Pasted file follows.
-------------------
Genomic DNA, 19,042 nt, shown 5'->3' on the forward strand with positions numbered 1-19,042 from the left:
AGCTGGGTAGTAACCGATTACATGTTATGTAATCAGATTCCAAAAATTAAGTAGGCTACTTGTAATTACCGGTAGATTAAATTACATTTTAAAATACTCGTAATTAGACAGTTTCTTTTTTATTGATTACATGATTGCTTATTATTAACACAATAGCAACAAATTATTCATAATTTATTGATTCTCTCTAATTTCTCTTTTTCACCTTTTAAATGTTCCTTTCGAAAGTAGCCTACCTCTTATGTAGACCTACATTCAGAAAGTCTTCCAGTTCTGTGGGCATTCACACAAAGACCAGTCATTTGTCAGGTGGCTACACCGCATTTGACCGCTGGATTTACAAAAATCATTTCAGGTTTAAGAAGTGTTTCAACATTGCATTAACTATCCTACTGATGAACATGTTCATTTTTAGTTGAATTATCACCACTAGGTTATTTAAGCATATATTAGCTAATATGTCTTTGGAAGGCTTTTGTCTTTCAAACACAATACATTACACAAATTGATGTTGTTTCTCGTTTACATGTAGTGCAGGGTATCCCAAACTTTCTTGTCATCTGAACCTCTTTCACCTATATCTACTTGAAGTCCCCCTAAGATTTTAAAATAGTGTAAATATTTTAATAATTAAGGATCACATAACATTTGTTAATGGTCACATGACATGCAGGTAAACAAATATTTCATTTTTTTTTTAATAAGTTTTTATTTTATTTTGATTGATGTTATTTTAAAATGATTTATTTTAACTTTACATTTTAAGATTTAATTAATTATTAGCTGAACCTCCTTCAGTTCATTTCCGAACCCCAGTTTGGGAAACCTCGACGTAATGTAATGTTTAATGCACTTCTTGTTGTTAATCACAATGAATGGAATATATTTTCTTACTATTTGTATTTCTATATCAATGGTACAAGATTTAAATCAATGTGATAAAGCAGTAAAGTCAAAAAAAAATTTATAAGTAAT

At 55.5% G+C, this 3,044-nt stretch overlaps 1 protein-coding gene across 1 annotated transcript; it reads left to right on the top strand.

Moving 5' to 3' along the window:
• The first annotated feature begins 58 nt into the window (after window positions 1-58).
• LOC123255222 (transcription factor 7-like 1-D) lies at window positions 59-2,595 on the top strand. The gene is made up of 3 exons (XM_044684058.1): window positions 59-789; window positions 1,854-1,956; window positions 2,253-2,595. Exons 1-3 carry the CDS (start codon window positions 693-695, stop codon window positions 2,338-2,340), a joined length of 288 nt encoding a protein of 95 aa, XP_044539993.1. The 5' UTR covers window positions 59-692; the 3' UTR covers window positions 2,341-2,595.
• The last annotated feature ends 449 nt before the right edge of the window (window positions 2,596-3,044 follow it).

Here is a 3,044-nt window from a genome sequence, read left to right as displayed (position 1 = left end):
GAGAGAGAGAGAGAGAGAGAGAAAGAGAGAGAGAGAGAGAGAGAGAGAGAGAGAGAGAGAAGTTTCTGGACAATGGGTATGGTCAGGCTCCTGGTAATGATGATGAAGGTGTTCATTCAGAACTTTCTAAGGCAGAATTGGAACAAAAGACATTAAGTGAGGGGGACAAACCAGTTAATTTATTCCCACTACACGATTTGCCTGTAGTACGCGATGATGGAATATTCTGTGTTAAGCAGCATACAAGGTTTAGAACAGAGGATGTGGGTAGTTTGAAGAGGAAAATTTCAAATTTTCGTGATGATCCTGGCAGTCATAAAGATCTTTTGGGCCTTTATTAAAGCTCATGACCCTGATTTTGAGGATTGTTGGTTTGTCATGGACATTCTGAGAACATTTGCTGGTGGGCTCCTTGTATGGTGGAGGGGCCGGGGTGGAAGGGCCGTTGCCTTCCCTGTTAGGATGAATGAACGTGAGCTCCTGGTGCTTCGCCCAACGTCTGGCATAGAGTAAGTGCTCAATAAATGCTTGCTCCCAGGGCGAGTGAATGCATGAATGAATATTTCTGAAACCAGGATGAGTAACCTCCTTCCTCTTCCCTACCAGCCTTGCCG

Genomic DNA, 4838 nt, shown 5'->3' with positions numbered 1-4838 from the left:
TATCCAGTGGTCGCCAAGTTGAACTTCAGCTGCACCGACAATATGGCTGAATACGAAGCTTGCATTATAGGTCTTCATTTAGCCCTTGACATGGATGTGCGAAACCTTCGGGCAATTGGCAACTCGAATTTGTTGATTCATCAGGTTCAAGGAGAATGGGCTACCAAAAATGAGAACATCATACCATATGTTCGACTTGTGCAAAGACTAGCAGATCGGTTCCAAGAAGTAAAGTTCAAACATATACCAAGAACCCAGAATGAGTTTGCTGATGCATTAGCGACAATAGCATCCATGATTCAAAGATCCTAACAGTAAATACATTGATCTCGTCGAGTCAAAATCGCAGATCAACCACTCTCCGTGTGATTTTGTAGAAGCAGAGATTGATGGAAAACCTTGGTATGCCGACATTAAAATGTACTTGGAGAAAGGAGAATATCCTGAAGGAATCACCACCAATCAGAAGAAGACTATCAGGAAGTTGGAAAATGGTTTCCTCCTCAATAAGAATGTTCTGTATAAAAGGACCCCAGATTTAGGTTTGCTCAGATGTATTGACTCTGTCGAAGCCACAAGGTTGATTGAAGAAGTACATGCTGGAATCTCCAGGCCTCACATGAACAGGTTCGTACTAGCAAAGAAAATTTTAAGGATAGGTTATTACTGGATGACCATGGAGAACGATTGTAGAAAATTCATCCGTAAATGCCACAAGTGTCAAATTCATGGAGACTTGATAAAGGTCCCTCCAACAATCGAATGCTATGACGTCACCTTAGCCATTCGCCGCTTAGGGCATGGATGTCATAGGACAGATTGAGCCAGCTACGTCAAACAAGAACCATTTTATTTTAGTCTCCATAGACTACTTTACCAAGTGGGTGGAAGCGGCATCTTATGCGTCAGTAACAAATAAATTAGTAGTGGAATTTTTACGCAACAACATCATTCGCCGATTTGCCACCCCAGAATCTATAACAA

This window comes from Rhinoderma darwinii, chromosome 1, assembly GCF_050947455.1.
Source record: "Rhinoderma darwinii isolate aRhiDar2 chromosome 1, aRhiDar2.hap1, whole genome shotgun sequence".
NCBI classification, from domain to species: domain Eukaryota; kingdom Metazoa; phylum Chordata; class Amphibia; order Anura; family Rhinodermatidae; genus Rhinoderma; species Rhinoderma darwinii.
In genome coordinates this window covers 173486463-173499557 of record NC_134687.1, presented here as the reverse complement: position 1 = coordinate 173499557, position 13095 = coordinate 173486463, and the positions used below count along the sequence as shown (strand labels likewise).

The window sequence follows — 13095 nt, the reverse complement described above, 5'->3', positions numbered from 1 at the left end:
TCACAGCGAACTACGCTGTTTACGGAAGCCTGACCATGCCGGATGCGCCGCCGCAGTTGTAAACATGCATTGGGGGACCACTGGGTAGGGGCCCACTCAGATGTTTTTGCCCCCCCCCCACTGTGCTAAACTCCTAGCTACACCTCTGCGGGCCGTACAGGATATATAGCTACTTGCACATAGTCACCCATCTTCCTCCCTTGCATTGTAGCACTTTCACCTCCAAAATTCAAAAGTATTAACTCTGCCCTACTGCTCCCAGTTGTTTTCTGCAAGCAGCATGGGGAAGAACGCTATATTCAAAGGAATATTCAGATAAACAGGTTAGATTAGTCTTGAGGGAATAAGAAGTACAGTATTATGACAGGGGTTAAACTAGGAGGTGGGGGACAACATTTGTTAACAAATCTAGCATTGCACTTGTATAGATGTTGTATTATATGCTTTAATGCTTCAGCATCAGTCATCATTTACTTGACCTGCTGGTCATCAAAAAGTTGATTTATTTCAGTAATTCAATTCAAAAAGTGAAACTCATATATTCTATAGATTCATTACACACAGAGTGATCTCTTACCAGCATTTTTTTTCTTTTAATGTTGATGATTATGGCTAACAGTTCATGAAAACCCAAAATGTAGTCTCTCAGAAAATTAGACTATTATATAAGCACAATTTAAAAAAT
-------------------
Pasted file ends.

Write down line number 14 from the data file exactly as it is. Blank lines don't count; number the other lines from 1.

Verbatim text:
NCBI classification, from domain to species: domain Eukaryota; kingdom Metazoa; phylum Chordata; class Amphibia; order Anura; family Rhinodermatidae; genus Rhinoderma; species Rhinoderma darwinii.